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Scientists find world's oldest sperm in Myanmar amber

Thursday, September 17, 2020, 16:34 GMT+7
Scientists find world's oldest sperm in Myanmar amber
Image of the reproductive tract of a female Cretaceous-era ostracod crustacean Myanmarcypris hui, including its eggs (green), the sperm receptacles (purple), the paired sperm receptacles (lower right) and another sperm receptacle (lower left) filled with filamentous large sperm cells. Photo: He Wang / Chinese Academy of Sciences via AFP

A team of palaeontologists have discovered what they believe is the world's oldest animal sperm, frozen in tree resin 100 million years ago inside a tiny crustacean in Myanmar.

The oldest known examples of fossilised animal sperm were previously a mere 17 million years old, according to the team of experts led by Wang He of the Chinese Academy of Science in Nanjing.

The sperms were found inside an ostracod -- a type of crustacean that has existed for 500 million years and can be found in many oceans today, they said in a paper published on Wednesday in the Royal Society's Proceedings journal.

They were found in the body of a female specimen, indicating that she must have been fertilised shortly before being trapped in amber, the experts said.

The individual sperms were described as "giants", measuring up to 4.6 times the size of the body of the male. 

"This is equivalent to about 7.30 metres (24 feet) in a 1.70-metre human, so it requires a lot of energy to produce them," Renate Matzke-Karasz of the Ludwig Maximilian University of Munich, co-author of the study, told AFP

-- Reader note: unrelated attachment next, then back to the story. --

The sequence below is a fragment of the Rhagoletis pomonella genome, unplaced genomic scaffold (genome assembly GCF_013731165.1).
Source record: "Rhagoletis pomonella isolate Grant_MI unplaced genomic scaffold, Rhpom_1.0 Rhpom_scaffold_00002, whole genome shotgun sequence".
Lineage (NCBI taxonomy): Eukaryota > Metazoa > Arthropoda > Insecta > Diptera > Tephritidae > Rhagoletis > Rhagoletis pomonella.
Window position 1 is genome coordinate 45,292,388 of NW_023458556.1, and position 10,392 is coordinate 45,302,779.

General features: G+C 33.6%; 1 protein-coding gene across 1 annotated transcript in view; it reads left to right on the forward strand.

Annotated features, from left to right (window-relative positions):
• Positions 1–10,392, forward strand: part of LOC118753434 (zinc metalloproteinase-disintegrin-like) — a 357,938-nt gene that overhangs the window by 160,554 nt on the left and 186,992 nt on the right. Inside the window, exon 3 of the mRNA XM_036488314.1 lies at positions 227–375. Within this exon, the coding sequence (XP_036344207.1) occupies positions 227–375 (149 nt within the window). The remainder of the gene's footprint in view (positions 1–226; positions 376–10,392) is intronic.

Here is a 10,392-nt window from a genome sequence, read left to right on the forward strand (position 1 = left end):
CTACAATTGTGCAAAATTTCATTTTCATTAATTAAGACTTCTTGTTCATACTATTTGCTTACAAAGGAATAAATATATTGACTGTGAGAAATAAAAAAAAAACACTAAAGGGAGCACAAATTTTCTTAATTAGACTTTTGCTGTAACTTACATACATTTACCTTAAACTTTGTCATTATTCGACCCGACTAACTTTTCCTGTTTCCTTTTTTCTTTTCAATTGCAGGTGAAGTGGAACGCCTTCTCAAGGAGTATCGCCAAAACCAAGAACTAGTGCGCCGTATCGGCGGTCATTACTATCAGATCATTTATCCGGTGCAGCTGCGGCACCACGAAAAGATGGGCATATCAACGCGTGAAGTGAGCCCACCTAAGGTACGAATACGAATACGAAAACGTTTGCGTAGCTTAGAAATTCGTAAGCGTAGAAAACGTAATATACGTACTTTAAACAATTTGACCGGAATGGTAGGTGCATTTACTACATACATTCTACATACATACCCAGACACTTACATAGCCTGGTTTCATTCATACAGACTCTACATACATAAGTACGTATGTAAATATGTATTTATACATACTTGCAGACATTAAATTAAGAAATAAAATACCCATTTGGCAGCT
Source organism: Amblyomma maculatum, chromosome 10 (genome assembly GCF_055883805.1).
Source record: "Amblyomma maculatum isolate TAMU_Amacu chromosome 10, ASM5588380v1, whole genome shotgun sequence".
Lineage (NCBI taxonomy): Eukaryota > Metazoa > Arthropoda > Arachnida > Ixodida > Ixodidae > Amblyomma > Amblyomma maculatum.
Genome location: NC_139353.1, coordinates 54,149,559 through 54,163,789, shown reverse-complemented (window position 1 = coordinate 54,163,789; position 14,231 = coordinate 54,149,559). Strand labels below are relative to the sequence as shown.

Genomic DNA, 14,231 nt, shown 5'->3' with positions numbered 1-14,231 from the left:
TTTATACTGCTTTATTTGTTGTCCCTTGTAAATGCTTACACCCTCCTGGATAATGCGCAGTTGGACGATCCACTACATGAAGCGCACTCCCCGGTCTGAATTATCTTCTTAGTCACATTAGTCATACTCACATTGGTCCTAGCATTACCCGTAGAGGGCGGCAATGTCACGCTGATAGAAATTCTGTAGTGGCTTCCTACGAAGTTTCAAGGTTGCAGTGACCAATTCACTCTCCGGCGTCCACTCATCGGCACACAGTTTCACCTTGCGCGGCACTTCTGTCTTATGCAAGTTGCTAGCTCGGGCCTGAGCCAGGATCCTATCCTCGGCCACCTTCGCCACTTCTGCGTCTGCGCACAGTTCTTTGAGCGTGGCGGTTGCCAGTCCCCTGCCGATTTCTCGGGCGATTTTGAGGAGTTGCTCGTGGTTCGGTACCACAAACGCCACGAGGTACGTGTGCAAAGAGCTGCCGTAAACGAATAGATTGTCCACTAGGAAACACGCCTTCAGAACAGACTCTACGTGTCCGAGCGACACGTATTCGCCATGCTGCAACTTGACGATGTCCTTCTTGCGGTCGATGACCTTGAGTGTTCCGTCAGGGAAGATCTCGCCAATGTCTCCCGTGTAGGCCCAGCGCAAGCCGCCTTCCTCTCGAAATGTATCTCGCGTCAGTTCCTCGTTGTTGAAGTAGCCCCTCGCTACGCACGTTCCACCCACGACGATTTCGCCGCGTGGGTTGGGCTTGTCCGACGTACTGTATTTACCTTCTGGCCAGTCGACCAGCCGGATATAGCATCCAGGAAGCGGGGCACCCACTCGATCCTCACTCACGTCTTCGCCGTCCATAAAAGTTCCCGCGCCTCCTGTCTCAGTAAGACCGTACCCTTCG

The ostracod was also a new species that the scientists have named "Myanmarcypris hui".

'Eureka moment' 

Fossilised shells of ostracods are common but finding a specimen with "soft parts" is rare, the experts said.

During the Cretaceous period around 145 to 66 million years ago, the ostracods in question probably lived in the coastal waters of present-day Myanmar where they became trapped in a blob of tree resin.

The specimen was handed over to researchers by a Chinese collector in 2017. 

The tiny creatures are less than a millimetre long but the scientists made 3-D reconstructions of them to observe them more closely, leading to what Wang described as "one of those special Eureka moments in a researcher's life". 

As well as the sperm, the reconstructions also showed the distinctive muscular sperm pumps and penises (two of each) that male ostracods use to inseminate the females.

"This specimen allowed us to confirm our hypothesis that such giant sperm cells existed 100 million years ago," Matzke-Karasz said. 

Until now, this theory had been based on the discovery in 2009 of large genital organs in the crustaceans, which suggested the existence of correspondingly large sperms.

Most males in the animal world including humans produce tens of millions of tiny sperm cells, but ostracods are different -- for them, it's all about quality over quantity.

There are several conflicting theories about the evolutionary value of such giant sperms.

"For example, experiments have shown that in one group, a high degree of competition between males can lead to a longer sperm life, while in another group, a low degree of competition also led to a longer sperm life," said Matzke-Karasz.

'Co-evolution'

The researcher believes the giant sperm are a sign of good health on the part of the males, a characteristic "favoured" by the females, whose genitals evolved to accommodate them in an example of "co-evolution". 

"Given that many ostracods can reproduce parthenogenetically, without the need for males, sexual reproduction with giant sperm cells must have a clear advantage over asexual reproduction," Matzke-Karasz said. 

"To show that using giant sperms in reproduction is not an extinction-doomed extravagance of evolution, but a serious long-term advantage for the survival of a species, we need to know when they first appeared."

Scientists have been researching the amber of Myanmar for decades, finding all kinds of frozen treasures including frogs, snakes and a feathered dinosaur tail.

AFP

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